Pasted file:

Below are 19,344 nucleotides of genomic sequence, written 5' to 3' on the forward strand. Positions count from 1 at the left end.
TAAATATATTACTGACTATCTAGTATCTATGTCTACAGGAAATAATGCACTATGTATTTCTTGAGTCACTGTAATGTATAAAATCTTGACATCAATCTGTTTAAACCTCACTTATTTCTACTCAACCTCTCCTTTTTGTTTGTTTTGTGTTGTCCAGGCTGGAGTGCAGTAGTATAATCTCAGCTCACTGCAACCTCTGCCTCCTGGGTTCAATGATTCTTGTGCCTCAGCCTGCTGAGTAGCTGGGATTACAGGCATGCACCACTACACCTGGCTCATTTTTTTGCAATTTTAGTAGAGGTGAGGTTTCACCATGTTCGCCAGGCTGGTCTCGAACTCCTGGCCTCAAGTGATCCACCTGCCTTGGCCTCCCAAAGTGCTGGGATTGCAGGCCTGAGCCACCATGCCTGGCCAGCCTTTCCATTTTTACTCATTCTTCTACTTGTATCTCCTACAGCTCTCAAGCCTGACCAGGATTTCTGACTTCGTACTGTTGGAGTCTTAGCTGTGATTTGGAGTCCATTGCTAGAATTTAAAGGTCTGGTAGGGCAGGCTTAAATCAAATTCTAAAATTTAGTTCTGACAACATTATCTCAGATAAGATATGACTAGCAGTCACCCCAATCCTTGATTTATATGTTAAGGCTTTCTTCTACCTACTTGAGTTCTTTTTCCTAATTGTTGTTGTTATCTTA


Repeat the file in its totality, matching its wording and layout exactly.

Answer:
Below are 19,344 nucleotides of genomic sequence, written 5' to 3' on the forward strand. Positions count from 1 at the left end.
TAAATATATTACTGACTATCTAGTATCTATGTCTACAGGAAATAATGCACTATGTATTTCTTGAGTCACTGTAATGTATAAAATCTTGACATCAATCTGTTTAAACCTCACTTATTTCTACTCAACCTCTCCTTTTTGTTTGTTTTGTGTTGTCCAGGCTGGAGTGCAGTAGTATAATCTCAGCTCACTGCAACCTCTGCCTCCTGGGTTCAATGATTCTTGTGCCTCAGCCTGCTGAGTAGCTGGGATTACAGGCATGCACCACTACACCTGGCTCATTTTTTTGCAATTTTAGTAGAGGTGAGGTTTCACCATGTTCGCCAGGCTGGTCTCGAACTCCTGGCCTCAAGTGATCCACCTGCCTTGGCCTCCCAAAGTGCTGGGATTGCAGGCCTGAGCCACCATGCCTGGCCAGCCTTTCCATTTTTACTCATTCTTCTACTTGTATCTCCTACAGCTCTCAAGCCTGACCAGGATTTCTGACTTCGTACTGTTGGAGTCTTAGCTGTGATTTGGAGTCCATTGCTAGAATTTAAAGGTCTGGTAGGGCAGGCTTAAATCAAATTCTAAAATTTAGTTCTGACAACATTATCTCAGATAAGATATGACTAGCAGTCACCCCAATCCTTGATTTATATGTTAAGGCTTTCTTCTACCTACTTGAGTTCTTTTTCCTAATTGTTGTTGTTATCTTA